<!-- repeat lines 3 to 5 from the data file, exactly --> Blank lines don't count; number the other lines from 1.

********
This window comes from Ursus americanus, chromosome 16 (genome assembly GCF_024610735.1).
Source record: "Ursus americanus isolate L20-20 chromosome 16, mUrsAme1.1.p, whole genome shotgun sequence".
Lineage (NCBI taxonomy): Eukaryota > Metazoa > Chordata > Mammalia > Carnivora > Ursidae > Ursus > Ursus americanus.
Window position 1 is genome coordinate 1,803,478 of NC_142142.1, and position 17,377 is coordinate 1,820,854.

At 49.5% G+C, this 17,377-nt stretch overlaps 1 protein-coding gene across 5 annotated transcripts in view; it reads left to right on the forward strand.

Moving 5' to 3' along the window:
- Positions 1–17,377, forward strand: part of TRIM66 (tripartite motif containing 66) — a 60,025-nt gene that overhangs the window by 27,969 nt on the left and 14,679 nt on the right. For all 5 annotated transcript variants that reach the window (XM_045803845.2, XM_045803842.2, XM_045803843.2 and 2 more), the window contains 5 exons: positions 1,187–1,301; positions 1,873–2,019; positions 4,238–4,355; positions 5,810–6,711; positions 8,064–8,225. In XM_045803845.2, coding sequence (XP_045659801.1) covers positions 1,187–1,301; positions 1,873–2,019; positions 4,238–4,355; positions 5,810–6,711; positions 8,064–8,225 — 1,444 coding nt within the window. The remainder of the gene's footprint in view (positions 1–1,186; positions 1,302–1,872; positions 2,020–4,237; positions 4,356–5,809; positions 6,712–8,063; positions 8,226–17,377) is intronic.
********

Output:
Lineage (NCBI taxonomy): Eukaryota > Metazoa > Chordata > Mammalia > Carnivora > Ursidae > Ursus > Ursus americanus.
Window position 1 is genome coordinate 1,803,478 of NC_142142.1, and position 17,377 is coordinate 1,820,854.

At 49.5% G+C, this 17,377-nt stretch overlaps 1 protein-coding gene across 5 annotated transcripts in view; it reads left to right on the forward strand.